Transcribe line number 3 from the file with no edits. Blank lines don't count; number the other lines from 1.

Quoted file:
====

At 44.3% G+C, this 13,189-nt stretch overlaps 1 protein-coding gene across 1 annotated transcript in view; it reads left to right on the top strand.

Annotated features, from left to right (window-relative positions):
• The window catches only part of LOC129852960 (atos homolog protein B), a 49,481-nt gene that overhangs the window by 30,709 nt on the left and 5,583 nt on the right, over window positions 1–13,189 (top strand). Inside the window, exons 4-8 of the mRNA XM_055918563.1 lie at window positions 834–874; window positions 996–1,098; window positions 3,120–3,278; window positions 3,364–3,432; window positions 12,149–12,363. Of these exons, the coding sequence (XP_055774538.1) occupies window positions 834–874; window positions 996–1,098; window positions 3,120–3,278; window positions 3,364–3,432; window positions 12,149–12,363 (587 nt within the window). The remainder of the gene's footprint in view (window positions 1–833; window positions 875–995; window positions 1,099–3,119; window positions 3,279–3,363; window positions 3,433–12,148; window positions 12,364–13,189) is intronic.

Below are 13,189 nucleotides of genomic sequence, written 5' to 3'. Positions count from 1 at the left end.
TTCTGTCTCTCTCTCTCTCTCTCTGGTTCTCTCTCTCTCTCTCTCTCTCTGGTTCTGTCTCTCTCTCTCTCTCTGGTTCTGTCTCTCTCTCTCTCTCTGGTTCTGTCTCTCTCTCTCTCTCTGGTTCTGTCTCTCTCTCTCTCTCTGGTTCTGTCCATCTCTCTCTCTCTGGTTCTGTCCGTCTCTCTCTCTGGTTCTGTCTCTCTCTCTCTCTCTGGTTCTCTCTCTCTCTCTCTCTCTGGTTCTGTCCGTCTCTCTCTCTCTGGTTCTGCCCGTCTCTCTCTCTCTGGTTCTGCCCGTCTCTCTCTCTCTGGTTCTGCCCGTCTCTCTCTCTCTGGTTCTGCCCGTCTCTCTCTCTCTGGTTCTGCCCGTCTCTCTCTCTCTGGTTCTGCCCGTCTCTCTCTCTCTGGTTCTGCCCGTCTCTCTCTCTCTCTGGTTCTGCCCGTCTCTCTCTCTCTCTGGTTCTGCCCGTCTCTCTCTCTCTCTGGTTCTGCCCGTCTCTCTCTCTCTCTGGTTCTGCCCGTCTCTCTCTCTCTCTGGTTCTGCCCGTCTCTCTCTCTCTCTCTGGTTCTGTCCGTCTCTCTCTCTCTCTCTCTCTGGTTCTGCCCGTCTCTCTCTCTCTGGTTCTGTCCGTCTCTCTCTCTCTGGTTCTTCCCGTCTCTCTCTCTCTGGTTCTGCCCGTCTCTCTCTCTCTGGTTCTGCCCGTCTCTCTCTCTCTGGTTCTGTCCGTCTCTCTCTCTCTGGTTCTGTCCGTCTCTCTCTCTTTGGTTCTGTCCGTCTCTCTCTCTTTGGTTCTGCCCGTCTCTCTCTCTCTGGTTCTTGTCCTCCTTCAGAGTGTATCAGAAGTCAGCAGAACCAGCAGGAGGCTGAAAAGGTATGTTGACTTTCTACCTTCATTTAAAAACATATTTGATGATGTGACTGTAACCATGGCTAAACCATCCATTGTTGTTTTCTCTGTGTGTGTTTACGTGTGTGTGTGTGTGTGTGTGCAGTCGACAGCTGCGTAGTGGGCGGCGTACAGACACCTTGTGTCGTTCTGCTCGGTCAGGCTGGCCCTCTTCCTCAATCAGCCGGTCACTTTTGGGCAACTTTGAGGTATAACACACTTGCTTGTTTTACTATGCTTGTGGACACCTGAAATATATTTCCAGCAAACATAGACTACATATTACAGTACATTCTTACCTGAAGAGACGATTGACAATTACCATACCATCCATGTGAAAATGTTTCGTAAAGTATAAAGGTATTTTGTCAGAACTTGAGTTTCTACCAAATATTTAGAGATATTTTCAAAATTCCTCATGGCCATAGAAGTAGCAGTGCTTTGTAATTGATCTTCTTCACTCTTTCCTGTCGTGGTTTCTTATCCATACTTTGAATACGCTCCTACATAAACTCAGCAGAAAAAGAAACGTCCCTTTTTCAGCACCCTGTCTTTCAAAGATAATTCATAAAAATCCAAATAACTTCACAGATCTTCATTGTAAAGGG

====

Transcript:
• The window catches only part of LOC129852960 (atos homolog protein B), a 49,481-nt gene that overhangs the window by 30,709 nt on the left and 5,583 nt on the right, over window positions 1–13,189 (top strand). Inside the window, exons 4-8 of the mRNA XM_055918563.1 lie at window positions 834–874; window positions 996–1,098; window positions 3,120–3,278; window positions 3,364–3,432; window positions 12,149–12,363. Of these exons, the coding sequence (XP_055774538.1) occupies window positions 834–874; window positions 996–1,098; window positions 3,120–3,278; window positions 3,364–3,432; window positions 12,149–12,363 (587 nt within the window). The remainder of the gene's footprint in view (window positions 1–833; window positions 875–995; window positions 1,099–3,119; window positions 3,279–3,363; window positions 3,433–12,148; window positions 12,364–13,189) is intronic.